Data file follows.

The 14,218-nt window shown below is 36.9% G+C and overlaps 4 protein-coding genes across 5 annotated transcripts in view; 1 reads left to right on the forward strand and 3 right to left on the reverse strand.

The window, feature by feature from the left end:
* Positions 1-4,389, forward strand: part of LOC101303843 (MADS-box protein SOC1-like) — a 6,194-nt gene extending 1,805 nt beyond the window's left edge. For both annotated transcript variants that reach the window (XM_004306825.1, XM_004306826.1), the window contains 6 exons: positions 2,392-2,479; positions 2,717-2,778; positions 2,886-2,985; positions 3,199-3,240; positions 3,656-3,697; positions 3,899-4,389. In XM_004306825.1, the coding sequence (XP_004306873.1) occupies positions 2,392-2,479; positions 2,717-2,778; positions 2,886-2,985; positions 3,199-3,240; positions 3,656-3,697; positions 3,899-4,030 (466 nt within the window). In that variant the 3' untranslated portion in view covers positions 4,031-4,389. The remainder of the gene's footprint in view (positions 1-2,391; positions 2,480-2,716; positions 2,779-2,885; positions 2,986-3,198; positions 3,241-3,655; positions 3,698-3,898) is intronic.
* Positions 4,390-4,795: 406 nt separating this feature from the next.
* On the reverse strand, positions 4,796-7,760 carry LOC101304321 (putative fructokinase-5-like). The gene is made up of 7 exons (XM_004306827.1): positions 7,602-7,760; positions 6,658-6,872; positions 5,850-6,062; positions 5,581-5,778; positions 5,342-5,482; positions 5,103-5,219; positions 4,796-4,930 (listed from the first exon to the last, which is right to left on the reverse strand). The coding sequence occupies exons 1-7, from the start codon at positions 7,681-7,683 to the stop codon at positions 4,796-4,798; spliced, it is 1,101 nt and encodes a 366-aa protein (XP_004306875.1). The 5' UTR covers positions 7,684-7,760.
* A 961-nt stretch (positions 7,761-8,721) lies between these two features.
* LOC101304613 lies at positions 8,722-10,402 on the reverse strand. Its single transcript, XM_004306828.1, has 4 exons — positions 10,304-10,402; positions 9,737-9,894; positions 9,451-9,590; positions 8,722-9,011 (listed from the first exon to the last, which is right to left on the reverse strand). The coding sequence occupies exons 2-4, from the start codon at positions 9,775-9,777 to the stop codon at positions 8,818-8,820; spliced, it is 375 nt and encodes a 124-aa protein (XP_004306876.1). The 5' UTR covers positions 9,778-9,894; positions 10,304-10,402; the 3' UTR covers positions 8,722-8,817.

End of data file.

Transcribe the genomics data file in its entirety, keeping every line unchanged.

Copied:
The 14,218-nt window shown below is 36.9% G+C and overlaps 4 protein-coding genes across 5 annotated transcripts in view; 1 reads left to right on the forward strand and 3 right to left on the reverse strand.

The window, feature by feature from the left end:
* Positions 1-4,389, forward strand: part of LOC101303843 (MADS-box protein SOC1-like) — a 6,194-nt gene extending 1,805 nt beyond the window's left edge. For both annotated transcript variants that reach the window (XM_004306825.1, XM_004306826.1), the window contains 6 exons: positions 2,392-2,479; positions 2,717-2,778; positions 2,886-2,985; positions 3,199-3,240; positions 3,656-3,697; positions 3,899-4,389. In XM_004306825.1, the coding sequence (XP_004306873.1) occupies positions 2,392-2,479; positions 2,717-2,778; positions 2,886-2,985; positions 3,199-3,240; positions 3,656-3,697; positions 3,899-4,030 (466 nt within the window). In that variant the 3' untranslated portion in view covers positions 4,031-4,389. The remainder of the gene's footprint in view (positions 1-2,391; positions 2,480-2,716; positions 2,779-2,885; positions 2,986-3,198; positions 3,241-3,655; positions 3,698-3,898) is intronic.
* Positions 4,390-4,795: 406 nt separating this feature from the next.
* On the reverse strand, positions 4,796-7,760 carry LOC101304321 (putative fructokinase-5-like). The gene is made up of 7 exons (XM_004306827.1): positions 7,602-7,760; positions 6,658-6,872; positions 5,850-6,062; positions 5,581-5,778; positions 5,342-5,482; positions 5,103-5,219; positions 4,796-4,930 (listed from the first exon to the last, which is right to left on the reverse strand). The coding sequence occupies exons 1-7, from the start codon at positions 7,681-7,683 to the stop codon at positions 4,796-4,798; spliced, it is 1,101 nt and encodes a 366-aa protein (XP_004306875.1). The 5' UTR covers positions 7,684-7,760.
* A 961-nt stretch (positions 7,761-8,721) lies between these two features.
* LOC101304613 lies at positions 8,722-10,402 on the reverse strand. Its single transcript, XM_004306828.1, has 4 exons — positions 10,304-10,402; positions 9,737-9,894; positions 9,451-9,590; positions 8,722-9,011 (listed from the first exon to the last, which is right to left on the reverse strand). The coding sequence occupies exons 2-4, from the start codon at positions 9,775-9,777 to the stop codon at positions 8,818-8,820; spliced, it is 375 nt and encodes a 124-aa protein (XP_004306876.1). The 5' UTR covers positions 9,778-9,894; positions 10,304-10,402; the 3' UTR covers positions 8,722-8,817.